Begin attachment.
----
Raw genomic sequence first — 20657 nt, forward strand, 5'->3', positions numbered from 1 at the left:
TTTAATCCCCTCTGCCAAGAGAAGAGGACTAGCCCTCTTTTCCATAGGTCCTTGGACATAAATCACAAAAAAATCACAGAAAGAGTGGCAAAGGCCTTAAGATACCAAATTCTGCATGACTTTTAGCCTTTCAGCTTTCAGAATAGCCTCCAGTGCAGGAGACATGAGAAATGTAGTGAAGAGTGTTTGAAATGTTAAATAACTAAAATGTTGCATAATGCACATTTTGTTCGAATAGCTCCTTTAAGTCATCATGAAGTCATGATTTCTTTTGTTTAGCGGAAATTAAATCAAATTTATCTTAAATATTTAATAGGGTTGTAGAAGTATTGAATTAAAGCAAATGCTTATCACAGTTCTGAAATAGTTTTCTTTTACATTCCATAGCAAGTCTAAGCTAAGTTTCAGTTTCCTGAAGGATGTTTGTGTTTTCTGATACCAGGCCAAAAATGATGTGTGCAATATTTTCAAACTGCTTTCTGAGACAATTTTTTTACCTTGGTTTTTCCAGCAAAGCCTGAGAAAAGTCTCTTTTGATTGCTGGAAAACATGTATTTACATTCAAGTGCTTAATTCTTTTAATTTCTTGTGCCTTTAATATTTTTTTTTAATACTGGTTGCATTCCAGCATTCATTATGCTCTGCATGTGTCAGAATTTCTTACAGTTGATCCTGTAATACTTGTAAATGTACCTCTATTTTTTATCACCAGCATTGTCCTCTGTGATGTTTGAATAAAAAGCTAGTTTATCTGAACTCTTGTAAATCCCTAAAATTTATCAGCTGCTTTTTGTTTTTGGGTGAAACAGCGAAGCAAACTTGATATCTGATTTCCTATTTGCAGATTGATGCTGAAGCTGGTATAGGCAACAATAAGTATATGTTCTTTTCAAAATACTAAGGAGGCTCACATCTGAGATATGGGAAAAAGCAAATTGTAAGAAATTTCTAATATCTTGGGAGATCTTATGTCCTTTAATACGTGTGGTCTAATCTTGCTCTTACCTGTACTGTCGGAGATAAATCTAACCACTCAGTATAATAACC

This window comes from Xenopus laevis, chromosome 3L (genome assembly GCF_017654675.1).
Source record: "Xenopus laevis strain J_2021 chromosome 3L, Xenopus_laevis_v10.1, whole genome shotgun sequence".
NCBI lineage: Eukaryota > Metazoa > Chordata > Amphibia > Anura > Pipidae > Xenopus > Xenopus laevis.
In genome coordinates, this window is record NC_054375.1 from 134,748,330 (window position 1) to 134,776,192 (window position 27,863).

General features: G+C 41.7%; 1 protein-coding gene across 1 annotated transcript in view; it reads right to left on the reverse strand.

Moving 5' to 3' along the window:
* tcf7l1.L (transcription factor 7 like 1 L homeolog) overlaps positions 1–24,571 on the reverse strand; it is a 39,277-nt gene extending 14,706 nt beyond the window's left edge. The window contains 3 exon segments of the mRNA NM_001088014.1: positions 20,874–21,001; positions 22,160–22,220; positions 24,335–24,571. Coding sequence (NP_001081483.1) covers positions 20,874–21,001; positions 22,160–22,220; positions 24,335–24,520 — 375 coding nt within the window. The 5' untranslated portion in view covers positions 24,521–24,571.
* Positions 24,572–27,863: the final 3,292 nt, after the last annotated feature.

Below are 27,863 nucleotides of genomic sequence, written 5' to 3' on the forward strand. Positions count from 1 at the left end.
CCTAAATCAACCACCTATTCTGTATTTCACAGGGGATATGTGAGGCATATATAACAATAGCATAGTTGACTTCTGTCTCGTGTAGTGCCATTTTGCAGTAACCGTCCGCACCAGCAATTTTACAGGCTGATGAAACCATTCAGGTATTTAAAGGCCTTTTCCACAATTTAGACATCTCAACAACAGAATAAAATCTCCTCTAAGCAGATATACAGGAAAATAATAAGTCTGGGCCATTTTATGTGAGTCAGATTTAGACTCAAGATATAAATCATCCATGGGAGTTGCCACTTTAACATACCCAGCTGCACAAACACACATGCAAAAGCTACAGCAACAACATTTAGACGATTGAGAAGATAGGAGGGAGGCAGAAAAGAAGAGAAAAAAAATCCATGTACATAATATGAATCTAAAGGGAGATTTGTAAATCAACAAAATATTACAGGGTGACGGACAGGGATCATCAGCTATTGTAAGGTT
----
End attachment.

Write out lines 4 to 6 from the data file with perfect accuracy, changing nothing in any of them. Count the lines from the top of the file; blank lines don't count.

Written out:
Source record: "Xenopus laevis strain J_2021 chromosome 3L, Xenopus_laevis_v10.1, whole genome shotgun sequence".
NCBI lineage: Eukaryota > Metazoa > Chordata > Amphibia > Anura > Pipidae > Xenopus > Xenopus laevis.
In genome coordinates, this window is record NC_054375.1 from 134,748,330 (window position 1) to 134,776,192 (window position 27,863).